BANGKOK – Thailand’s Prime Minister Prayut Chan-ocha appeared on Thursday for the first time in front of an elected parliament to outline the plans of the new government, the first voted to power since 2014, when he led a coup and installed a military junta.
Prayut, a former military general, laid out around 20 policies of his government, which was formed earlier this month by a coalition of 19 parties whose lawmakers were elected in the March 24 elections.
Prayut highlighted the program to promote the production of cannabis for medical use, a proposal put forwards by a key coalition partner to boost the large agricultural sector of the country and help it become a pioneer of the marijuana industry in Asia.
The prime minister said the government was set to unroll a development plan which could take Thailand out of the middle-income group and turn it into a developed country within the 21st century.
“Our government is determined to promote country’s development in order to set Thailand free from a middle-income trap,” Prayut said.
He said he expected to have an annual budget of 3.3 trillion baht (around $106.8 billion) and announced a tax collection system aimed at ensuring the necessary revenue.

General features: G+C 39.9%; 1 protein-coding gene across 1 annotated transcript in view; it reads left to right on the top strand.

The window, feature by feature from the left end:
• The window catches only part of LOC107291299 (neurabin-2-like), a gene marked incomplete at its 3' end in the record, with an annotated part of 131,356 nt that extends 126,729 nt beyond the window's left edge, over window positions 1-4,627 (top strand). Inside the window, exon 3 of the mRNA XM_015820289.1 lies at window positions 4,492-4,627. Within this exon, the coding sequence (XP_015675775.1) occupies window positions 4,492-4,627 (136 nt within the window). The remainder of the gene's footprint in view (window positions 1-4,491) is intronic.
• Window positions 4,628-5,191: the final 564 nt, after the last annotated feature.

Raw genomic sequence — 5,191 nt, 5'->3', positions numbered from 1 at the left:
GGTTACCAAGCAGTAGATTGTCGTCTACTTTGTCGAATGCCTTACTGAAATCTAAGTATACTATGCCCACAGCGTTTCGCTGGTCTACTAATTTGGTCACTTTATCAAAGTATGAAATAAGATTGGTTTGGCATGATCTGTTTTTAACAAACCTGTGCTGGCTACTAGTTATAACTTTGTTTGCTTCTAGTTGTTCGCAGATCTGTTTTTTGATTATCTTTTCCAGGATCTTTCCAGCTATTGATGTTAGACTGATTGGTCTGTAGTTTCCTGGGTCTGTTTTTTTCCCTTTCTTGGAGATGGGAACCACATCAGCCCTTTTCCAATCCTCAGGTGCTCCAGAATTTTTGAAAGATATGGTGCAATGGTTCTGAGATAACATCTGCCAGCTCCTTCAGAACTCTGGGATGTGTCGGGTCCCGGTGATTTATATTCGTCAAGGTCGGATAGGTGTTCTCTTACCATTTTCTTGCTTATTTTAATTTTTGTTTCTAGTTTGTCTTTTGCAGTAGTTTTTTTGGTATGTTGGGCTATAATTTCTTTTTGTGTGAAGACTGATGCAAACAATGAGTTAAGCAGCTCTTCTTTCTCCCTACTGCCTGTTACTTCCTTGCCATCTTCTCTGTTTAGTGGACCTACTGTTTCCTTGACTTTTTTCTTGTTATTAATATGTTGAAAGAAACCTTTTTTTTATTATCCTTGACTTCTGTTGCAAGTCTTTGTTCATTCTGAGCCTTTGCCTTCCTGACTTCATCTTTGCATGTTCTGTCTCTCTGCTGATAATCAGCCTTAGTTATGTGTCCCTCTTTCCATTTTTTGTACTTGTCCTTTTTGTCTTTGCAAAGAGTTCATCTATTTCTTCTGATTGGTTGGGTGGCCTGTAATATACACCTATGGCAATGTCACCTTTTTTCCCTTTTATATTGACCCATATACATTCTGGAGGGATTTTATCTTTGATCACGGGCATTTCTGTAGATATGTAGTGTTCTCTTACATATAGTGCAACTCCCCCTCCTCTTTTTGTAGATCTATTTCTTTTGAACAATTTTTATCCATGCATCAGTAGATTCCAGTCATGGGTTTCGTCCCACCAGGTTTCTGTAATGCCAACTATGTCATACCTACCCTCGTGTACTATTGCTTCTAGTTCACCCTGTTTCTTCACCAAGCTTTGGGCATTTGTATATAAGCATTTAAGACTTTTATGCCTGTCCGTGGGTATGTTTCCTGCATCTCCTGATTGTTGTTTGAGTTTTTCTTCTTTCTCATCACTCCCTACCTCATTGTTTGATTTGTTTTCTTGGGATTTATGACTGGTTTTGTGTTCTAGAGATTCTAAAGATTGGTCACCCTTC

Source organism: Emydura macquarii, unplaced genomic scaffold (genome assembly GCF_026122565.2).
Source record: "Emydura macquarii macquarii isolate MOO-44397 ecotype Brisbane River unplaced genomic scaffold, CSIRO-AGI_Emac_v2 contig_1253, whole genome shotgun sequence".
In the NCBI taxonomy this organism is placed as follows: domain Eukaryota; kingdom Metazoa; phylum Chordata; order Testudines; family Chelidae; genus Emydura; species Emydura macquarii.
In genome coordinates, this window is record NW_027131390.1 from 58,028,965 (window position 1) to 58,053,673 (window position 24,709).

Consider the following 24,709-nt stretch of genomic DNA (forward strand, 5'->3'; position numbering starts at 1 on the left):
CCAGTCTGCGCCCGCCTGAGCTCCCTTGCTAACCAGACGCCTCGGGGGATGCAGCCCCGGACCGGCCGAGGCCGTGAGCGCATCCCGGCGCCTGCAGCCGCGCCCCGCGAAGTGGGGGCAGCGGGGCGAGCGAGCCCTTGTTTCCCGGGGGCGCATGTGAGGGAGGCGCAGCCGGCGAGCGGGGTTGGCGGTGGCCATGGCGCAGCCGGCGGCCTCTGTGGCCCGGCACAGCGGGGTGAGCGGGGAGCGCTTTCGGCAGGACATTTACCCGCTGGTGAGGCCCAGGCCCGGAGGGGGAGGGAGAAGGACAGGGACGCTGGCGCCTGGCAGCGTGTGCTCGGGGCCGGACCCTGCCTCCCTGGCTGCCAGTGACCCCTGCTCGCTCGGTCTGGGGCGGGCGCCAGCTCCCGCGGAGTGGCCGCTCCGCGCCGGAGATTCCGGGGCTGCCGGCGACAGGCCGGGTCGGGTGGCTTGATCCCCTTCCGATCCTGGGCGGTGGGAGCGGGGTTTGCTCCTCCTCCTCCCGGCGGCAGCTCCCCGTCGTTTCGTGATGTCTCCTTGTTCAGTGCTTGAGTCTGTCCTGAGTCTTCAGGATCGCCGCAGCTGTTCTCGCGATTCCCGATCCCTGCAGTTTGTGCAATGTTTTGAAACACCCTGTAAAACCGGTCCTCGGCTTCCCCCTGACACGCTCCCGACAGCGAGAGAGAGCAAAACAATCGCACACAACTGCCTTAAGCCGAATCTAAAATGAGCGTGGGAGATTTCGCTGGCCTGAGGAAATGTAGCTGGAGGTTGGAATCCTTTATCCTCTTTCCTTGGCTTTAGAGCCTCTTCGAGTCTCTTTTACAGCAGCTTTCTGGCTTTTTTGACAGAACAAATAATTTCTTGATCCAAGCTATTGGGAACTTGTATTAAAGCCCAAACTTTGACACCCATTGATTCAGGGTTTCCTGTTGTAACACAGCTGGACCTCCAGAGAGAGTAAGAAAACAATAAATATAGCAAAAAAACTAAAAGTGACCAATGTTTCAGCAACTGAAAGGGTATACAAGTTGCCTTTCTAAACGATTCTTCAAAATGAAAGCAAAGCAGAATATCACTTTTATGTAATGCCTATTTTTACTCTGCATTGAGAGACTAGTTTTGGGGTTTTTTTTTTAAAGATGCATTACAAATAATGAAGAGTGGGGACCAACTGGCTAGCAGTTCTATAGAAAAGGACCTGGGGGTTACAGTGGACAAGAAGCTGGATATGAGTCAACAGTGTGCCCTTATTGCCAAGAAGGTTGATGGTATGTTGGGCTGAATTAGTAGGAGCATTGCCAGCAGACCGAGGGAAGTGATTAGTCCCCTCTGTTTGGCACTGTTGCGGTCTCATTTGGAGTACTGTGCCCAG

Prayut, who was the head of the military junta for the last five years, had his first confrontation with the opposition, which forced him to stick to reading the policy document without offering additional comments, as the rules stipulate.
Other government policies in the plan include defending the monarchy, maintaining security and fight against corruption, objectives which the general had used to justify the coup he led five years ago.
The prime minister said he was ready for examining the need for amendments in the 2017 constitution, which was brought by the military junta and strengthened military interference in the political and economic spheres of the country.
Prayut was the prime ministerial candidate of the pro-military Palang Pracharat party, formed by members of his cabinet during the military rule, and was elected in June with the help of 19 other parties.